I’m so glad you pressed on with fiction. I read your other post and was very saddened. Press on with it, and don’t listen to out and out dissenters (constructive criticism is useful, outright criticism much less so). People who picked up your story for free, probably chose it because of that, without necessarily being people who would enjoy that genre. Read their comments bearing that in mind – yes, you may not appeal to everyone, but if you appeal to some, you are making a success of yourself and your writing. And that is something to celebrate!

    1. What a wonderful response to both my posts and thank you for being so understanding. You’d have to know Harvey to ‘get’ the whole Higgs Bosun thing and I know what you mean about the ‘curved ball’ it threw but hey, we worked it out (I think). You were also right, as was everyone else that commented, the reality is that people pick things up because they are free and not because they are necessarily interested in them. Would I do it again? Probably, but only because it did work to advance the book further up the rankings on Amazon and who knows where that may lead. Since writing the post my ‘worldview’, if you can call it that has changed completely as a result of the comments and advice that everyone has given – I feel much more level headed about it and that has made an enormous difference to how I feel about the book and about myself πŸ™‚

  4. Thank you for your comments and encouragement on my 100 word challenge blog, Adobe Dreams” I have written several shirt sties and prose on similar themes…who knows, maybe I will get inspired and write more! I will follow your blog and hope you will follow mine as well.

    1. You’re very welcome and given the amount of support I’ve had for my fiction recently I think it’s only fair that I share some of the love around too – especially when I particularly enjoy something πŸ™‚

  5. I really really liked this!! And this was a terrific line: actually made me stop reading to say “Wow”: the past is another country and it was one she no longer had a passport to.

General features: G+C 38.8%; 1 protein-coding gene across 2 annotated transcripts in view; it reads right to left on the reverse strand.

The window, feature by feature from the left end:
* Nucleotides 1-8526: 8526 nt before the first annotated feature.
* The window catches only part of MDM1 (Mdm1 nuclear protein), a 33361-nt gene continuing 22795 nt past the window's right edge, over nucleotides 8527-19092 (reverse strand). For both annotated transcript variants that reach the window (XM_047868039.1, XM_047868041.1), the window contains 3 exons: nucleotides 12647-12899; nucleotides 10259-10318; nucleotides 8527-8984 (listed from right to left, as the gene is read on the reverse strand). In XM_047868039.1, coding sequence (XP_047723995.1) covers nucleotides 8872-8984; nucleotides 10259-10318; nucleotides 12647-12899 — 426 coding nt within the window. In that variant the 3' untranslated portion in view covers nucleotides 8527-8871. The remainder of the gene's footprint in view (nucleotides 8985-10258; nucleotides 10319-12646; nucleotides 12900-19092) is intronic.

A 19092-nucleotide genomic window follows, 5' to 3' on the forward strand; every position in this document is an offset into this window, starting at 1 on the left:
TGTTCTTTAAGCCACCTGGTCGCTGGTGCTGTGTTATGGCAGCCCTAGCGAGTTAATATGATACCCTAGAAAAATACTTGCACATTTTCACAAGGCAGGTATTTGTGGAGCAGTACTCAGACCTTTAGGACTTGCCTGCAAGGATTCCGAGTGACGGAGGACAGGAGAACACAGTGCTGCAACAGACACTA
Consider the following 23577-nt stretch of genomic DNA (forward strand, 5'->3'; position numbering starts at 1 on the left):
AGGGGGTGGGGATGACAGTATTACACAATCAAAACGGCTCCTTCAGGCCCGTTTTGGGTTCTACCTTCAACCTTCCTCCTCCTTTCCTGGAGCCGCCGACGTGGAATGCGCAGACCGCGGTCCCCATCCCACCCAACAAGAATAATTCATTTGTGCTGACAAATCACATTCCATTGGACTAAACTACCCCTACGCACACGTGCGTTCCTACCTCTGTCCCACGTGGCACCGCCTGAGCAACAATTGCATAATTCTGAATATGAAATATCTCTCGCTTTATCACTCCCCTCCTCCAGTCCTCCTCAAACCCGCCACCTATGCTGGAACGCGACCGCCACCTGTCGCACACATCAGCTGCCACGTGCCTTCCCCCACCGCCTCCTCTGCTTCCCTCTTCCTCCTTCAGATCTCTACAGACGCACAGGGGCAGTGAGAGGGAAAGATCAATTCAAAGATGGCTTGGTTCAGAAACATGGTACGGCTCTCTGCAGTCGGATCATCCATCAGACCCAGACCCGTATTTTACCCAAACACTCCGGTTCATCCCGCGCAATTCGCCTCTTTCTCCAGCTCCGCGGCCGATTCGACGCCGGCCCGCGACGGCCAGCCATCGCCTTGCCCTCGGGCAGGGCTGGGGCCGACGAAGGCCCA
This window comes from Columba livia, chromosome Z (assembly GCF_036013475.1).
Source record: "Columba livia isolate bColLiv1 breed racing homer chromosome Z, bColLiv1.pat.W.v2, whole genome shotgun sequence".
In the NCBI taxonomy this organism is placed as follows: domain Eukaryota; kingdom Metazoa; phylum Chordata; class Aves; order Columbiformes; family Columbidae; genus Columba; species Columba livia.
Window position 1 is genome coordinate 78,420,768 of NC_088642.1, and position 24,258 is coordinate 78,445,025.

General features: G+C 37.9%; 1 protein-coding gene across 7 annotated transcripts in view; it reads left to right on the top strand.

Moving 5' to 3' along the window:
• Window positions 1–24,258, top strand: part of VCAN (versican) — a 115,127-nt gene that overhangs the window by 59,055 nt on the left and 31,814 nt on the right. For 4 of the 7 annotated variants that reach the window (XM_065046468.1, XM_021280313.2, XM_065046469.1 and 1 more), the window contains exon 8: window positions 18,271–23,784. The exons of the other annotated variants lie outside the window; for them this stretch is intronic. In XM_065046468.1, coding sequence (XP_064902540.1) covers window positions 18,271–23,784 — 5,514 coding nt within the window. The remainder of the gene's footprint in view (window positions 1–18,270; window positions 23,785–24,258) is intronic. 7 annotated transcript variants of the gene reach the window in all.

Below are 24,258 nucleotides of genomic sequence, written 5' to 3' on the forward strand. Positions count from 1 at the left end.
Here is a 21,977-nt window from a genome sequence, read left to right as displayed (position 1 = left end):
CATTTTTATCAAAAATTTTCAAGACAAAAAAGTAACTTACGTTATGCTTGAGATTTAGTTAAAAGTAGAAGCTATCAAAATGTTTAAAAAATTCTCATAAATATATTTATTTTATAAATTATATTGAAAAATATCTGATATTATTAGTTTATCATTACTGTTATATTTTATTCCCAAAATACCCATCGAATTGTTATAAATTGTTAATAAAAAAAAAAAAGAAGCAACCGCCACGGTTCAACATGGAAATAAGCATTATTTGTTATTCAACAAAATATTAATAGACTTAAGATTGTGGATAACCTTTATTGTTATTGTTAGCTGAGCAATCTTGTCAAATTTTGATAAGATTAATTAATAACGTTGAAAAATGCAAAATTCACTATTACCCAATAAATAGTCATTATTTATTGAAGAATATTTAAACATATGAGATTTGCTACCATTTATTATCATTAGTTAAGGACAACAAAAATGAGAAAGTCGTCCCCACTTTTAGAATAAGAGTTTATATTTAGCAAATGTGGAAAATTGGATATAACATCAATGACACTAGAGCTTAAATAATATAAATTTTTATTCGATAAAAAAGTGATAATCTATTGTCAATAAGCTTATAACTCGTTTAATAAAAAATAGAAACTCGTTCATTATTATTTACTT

A lot of story line in such a short space, masterfullly rendered feelings and delightful prose description. Bravo.

  6. Haha, I’m with Harvey. In this world, beetroot is certainly NOT edible. When my love returns from Afghanistan, we have some joint writing projects in mind. I’ll be curious to see how I do with that… Now I’m heading over to see what those negative reviews were all about.

    1. It certainly was an interesting experience and curiously liberating Madison – just one sentance at a time, that was all I had to think of and it worked out wonderfully. There is definitely room for that old adage that the whole is greater than the sum of the parts methinks πŸ™‚

    1. I don’t know … I’m unsure about that as I must admit I’m not a marmite fan but I do love beetroot πŸ™‚

  7. It flowed quite well and reminded me a bit of the hitchhikers guide to the galaxy with it’s out-of-this-world-ness and quirkiness

    1. I shall be off to the list to see what’s new very soon and thanks for your lovely comment on that sentance – that one’s mine πŸ™‚

      1. Well, my whole family has grown up as turnip, thanks the the last name of Turner, not sure if it is local custom or what. So I just gave up and embraced it. πŸ™‚
        The swirling part is my gray matter. lol

  8. ooo this all looks so interesting! Will be checking this all out in next few days. The webpage is excellent! Thank you for this … so pleased to have found it.

    1. How nice to have your lovely comment Susan and looking forward to your Thursday Throng interview later this year too

    1. Why thank you Adam – I’m quite amazed that it worked so well and we’ll no doubt be doing it again πŸ™‚